Through the support of generous donors like Always, we are able help more than 1,000 girls in 44 communities to participate in programs that engage their bodies, minds and spirits.
Vanessa and I are in craft room 2 at Guildford Recreation Centre. We have our Girls Got Game sign on the door so that parents know which room we are in today. There are snacks, table activities and small classroom games ready for the girls, and as they enter the room, we hear laughter, chit-chat, and questions about what we are going to do today, as well as what snacks we’ll be having!
Girls Got Game is an after-school program for newcomer and immigrant girls ages 9 to 13.
The program offers recreation and group activities to help girls become physically active, build their confidence and community, instill resilience, and inspire lifelong participation in sport and play.
On top of the pressures and struggles that girls already face, newcomer and immigrant girls face other unique challenges: they have to adapt to new cultural, language, and academic expectations, and they are more likely to face discrimination and exclusion.
That’s why programs like Girls Got Game are so essential. When girls have confidence, connectedness and critical thinking skills, they are less likely to be mistreated or exploited, they are better able to make healthy decisions, and they have the tools to deal with problems they’ll face in their teen years.
“When I first came to Girls Got Game, I was scared and shy at first, but then after I knew everyone else, I saw everyone was so welcoming and nice. Girls Got Game inspired me to try a lot of new things, like try out some new sports and games that I never knew about.”
– Hajir, 12
Sport is a universal activity: anyone can participate regardless of their language, gender, race, or religion. We notice that in our program, girls start out shy and timid in the classroom but through physical activity and play, they open up, break out of their shells, and make friends faster. They also pick up the language, become more comfortable and confident, and more vocal and expressive about their feelings.
"When someone says stuff like 'You fight like a girl' and stuff like that, we don’t have to be ashamed of that because we are girls. What they were talking about is that you should always be yourself no matter what. What I feel about the movie (Always #LikeAGirl ) is that I felt happiness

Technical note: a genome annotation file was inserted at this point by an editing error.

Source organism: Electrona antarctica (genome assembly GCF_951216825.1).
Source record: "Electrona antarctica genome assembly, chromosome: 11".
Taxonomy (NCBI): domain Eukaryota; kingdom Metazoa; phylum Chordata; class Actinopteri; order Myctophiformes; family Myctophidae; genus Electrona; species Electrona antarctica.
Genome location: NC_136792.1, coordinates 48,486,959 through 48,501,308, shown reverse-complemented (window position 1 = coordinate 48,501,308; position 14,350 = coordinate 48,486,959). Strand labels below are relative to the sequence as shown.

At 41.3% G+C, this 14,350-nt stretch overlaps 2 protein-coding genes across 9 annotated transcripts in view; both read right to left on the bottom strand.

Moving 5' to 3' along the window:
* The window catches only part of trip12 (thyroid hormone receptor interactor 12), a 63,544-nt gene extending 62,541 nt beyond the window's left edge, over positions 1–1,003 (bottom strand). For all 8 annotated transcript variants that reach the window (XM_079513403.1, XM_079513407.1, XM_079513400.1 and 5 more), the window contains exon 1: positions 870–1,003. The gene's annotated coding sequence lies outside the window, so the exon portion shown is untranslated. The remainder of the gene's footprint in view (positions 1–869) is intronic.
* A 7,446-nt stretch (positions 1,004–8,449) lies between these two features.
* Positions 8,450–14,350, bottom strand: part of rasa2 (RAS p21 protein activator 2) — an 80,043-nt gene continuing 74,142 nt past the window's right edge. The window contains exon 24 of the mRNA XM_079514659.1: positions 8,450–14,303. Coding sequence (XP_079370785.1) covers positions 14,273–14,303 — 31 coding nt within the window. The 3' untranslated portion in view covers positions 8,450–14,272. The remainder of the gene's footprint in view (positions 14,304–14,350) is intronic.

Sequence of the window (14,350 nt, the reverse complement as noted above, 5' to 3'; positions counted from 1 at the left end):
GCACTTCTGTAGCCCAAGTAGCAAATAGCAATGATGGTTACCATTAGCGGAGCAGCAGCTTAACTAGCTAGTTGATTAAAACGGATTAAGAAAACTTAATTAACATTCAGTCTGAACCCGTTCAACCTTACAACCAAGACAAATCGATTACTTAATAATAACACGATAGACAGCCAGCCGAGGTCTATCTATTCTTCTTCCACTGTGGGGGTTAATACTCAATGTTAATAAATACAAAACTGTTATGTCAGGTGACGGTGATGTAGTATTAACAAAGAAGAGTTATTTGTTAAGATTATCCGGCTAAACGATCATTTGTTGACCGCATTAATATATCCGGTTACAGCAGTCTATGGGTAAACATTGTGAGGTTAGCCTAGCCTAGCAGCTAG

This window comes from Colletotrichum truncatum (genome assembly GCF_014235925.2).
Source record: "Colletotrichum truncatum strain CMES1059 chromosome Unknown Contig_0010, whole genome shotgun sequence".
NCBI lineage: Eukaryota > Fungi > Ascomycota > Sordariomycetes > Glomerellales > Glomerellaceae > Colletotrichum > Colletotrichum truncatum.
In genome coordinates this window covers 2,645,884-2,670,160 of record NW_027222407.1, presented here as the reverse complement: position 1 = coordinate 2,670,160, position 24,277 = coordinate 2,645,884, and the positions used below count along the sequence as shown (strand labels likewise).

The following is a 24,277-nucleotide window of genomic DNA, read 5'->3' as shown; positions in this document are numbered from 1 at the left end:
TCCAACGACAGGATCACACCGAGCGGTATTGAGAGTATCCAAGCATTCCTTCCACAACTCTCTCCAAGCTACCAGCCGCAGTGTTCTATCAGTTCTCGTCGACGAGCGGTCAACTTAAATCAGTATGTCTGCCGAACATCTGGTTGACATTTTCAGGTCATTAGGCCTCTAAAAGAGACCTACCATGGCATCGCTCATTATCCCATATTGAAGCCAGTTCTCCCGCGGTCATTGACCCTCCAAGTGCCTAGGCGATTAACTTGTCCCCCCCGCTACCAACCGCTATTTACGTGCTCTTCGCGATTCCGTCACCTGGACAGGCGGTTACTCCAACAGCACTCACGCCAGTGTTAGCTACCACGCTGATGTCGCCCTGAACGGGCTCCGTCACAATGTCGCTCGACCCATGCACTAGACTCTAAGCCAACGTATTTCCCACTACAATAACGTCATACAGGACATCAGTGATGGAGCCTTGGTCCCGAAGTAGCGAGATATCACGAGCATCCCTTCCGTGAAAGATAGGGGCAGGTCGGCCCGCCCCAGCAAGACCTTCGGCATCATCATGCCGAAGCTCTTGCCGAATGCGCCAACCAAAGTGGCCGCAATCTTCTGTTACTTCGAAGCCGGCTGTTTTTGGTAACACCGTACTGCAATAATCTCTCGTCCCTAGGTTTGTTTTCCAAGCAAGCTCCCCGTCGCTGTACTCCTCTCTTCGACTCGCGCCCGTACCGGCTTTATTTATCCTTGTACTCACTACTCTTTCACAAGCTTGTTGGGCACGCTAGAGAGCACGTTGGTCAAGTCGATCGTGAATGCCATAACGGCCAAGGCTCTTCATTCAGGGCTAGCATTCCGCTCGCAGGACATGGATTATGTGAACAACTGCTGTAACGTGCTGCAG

when you always be yourself.”
– Fani, 13
We have been with our current group of girls for a month. One participant, Palik, came to Canada from Syria 2 months before she joined us. She was extremely shy and couldn’t speak English very well, so she was not confident sharing her name or what she enjoyed doing. The workshop portion was a little overwhelming for her and she seemed a little worried. We took the girls to the gym and played some ice-breaker games and, by the end of the first day, we noticed she was having a great time and enjoying playing with the other girls.
The next week rolled around and we saw Palik walk towards our room with the biggest smile on her face. She sat in between two girls she played with the previous week and, to our surprise, when it came to the sharing portion, she spoke, even though she wasn’t as confident speaking in English. We are only four weeks in, but Palik is already making good connections and the other girls have welcomed her without viewing her level of English as a barrier.
This is what Girls Got Game is all about.
Ten minutes before the end of the program, we get together in a circle to reflect on the day and write in our journals about what we liked, what we didn’t like, what we learned, and personal questions the girls may have that they were too shy to ask about in a group. As parents start to arrive, the girls pack up their belongings and say goodbye to one another. Vanessa and I tidy up the room, and take our sign off the door, until next week…
Girls Got Game, in Surrey, British Columbia, is funded by the Canadian Women’s Foundation, and delivered by Options Community Services Society in partnership with the City of Surrey.
For additional tools and resources to help girls stay confident, download the confidence toolkit from Always.
- Confidence Doesn't Always Come Naturally – Even When You're an Olympic Athlete
- 6 Ways to Raise Confident Girls
- Tips to Keep Girls Playing #LikeAGirl
- Ask a girl in your life what #GirlPowered message she'd like to send to girls around the world and share via www.girlpowered.ca!
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